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Friday 19 November 2010

Wedding of the year, the Canutes marry the Cocklecarrots

Read more! A pronouncement by the Lord Chief Justice, whilst well intentioned under under-estimates the common-sense of Juries, and over-estimates the ability to control the Internet
This blog post can be read at

The lord Chief justice has spoken, the whole system of jury trial is at risk from jurors tweeting, googling. It's not unknown for jurors, bored out of their brains to start surfing their Blackberries, or i-phone for the latest football gossip, but now the Lord Chief Justice seems to think that the whole jury system is under threat from modern technology, well it's not. For years jury members have been told that they mustn't talk to anybody about the case they are trying, and I get the feeling from talking to people who have served on juries in the past that this is respected. This lack of understanding about modern technology amongst the members of the legal profession rather harks back to the days when the average High Court Judge would have to interupt proceedings to confirm with their clerk that these Beatles were indeed a popular beat combo.

It's impossible to un-invent modern technology, but at the same time Jurors read papers, which will have carried just as much information as is available online. But the vast majority of people who serve on juries do so extremely responsibly.

Often their biggest concern is not trying to delve too deeply into the forensic background to the case they are trying, but more often to marvel at the stupidity of it being brought in the first place, A friend of mine once spent two weeks doing jury service, and the only case for which she was called was a theft trial involving a man who was alleged to have stole ONE shoe from a shop!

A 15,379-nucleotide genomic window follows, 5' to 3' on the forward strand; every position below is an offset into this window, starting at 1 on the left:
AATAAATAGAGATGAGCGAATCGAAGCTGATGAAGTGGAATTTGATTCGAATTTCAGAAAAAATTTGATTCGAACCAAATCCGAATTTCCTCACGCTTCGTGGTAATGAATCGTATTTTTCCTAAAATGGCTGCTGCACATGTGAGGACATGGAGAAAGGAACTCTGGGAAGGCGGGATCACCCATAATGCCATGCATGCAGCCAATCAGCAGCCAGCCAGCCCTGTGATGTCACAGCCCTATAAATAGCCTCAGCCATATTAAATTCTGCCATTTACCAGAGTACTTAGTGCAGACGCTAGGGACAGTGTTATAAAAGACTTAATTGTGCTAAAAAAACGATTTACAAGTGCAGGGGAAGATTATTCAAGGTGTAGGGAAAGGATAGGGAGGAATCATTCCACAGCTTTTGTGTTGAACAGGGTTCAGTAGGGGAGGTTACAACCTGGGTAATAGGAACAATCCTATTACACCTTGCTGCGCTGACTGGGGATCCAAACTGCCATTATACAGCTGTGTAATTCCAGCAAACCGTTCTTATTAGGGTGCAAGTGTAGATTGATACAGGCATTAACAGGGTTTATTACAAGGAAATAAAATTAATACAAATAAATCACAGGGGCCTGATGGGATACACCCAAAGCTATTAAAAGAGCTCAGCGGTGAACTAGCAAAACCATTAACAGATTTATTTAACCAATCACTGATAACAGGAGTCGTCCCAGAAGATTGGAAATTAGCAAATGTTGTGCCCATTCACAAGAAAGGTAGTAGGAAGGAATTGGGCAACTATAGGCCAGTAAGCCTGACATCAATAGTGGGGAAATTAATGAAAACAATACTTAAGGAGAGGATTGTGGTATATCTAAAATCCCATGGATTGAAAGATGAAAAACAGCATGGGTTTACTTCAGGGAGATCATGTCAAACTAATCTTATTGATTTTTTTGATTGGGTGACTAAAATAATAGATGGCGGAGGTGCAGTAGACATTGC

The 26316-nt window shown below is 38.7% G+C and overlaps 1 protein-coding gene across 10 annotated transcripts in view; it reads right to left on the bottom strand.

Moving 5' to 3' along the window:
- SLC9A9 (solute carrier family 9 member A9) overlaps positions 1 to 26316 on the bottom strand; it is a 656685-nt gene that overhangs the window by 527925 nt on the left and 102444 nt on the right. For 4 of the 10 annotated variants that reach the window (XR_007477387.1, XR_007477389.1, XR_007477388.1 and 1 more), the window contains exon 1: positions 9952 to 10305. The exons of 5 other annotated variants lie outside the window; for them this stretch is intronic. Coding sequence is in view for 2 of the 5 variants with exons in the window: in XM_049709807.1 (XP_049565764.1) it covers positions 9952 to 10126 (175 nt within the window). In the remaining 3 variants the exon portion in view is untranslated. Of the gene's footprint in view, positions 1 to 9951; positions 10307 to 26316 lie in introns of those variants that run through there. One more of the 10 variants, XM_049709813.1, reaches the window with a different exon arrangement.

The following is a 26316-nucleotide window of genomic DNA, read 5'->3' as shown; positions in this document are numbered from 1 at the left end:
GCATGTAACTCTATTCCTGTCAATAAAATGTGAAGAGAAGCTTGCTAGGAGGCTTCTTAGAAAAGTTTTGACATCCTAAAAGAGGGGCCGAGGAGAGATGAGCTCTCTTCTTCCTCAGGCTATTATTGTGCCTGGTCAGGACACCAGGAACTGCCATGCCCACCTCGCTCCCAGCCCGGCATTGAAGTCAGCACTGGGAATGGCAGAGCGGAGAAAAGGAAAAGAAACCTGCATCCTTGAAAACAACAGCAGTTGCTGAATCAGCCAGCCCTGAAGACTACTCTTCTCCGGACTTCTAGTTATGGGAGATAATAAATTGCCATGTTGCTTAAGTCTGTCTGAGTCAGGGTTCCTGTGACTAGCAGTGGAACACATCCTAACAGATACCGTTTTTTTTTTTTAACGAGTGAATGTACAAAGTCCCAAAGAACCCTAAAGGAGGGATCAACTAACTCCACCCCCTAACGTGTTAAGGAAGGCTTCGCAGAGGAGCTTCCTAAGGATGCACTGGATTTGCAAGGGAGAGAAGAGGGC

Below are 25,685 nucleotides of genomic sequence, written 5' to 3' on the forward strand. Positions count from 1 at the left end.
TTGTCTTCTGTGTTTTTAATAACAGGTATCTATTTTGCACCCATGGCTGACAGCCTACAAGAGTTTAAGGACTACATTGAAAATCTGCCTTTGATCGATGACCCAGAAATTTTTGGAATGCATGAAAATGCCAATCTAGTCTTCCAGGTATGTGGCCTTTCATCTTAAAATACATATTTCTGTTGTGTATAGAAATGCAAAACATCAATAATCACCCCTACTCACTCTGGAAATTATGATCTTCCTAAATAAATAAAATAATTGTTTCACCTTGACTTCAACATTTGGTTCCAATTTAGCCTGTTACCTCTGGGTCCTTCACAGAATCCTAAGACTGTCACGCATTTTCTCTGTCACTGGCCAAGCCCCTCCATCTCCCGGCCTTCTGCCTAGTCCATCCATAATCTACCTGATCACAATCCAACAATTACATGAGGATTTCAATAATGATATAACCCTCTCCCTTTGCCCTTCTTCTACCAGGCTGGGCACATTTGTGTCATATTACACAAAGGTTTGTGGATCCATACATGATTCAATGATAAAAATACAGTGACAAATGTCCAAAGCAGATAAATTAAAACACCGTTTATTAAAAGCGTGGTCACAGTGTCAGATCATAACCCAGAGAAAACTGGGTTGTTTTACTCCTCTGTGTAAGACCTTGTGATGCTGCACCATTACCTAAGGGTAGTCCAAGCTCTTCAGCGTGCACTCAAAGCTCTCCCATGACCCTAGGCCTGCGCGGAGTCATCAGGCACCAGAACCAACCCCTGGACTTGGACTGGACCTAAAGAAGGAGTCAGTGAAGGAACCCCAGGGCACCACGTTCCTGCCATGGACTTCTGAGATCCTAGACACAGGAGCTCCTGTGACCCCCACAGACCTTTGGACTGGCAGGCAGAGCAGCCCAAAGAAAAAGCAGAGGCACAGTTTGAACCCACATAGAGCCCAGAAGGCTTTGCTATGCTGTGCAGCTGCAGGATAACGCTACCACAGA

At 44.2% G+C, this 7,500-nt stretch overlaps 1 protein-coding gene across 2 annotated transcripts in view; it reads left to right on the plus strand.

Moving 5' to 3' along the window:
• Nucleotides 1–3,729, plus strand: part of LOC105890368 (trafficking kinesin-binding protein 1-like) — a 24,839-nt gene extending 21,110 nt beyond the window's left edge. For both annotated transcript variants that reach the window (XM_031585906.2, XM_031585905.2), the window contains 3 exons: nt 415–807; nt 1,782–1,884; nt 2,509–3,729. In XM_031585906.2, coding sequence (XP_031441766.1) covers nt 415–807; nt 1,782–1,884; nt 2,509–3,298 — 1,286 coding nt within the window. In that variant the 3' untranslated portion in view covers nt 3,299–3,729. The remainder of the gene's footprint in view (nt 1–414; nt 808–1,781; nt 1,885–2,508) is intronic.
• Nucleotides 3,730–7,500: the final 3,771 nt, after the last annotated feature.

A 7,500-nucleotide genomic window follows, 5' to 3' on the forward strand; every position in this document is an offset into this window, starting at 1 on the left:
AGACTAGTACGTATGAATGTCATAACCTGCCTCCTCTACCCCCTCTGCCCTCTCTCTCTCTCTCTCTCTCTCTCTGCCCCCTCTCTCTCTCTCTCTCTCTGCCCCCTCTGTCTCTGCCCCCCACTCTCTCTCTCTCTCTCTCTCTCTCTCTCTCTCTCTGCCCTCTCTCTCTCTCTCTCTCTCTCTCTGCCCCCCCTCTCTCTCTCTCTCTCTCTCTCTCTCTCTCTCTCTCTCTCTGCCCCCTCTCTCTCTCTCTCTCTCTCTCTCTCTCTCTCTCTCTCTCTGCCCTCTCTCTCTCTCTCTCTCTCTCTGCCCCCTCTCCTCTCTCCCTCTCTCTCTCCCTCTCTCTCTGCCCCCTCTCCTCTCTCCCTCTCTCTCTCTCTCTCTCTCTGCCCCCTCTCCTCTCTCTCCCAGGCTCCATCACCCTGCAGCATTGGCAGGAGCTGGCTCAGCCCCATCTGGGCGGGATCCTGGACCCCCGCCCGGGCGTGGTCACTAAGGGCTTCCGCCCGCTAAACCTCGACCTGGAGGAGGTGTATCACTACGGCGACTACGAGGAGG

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Thursday 18 November 2010

1st London 5tth Tweetup

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Just reached tonight's accomm, courtesy of Helen. Thank you all for attending, it was great! There were a couple of #fails - name badges, people arriving and not realising who we were (apologies to those people), venue too small and loud, but there were multiple #wins.

This blog post can be read at

I may miss out the odd name, but it was great to have Philip Virgo (Eurim) present to talk about VOA/fibre tax amongst other things - watch this space for ongoing movement there!

Rob Leenderts (C&W) and Matthew Hare hotfooted it over from the TEN conference, although we lost Lorne Mitchell who was networking there! Andrew Churchill (a cybersecurity expert) fell into our clutches entirely accidentally, but turns out he is from Teesdale (just o'er t'hill from me, so that was an interesting coincidence!). Jim joined in, another accidental attendee, and has gone off to introduce his mum to social media surgeries in Leicestershire. (So, if you are planning one in that area, let me know please).

Aled turned up - a face from the old days and a welcome sight. He and I go back to before the day of the Wyboston vote to give the Community Broadband Network the go ahead to take on the entire membership of the Association of Broadband Communities. Many of you were not around then and do not know the history of CBN's birth through the work of the very many people like Aled who were building wireless networks before many in the UK had even heard the term 'broadband'. Aled - stay in touch!!!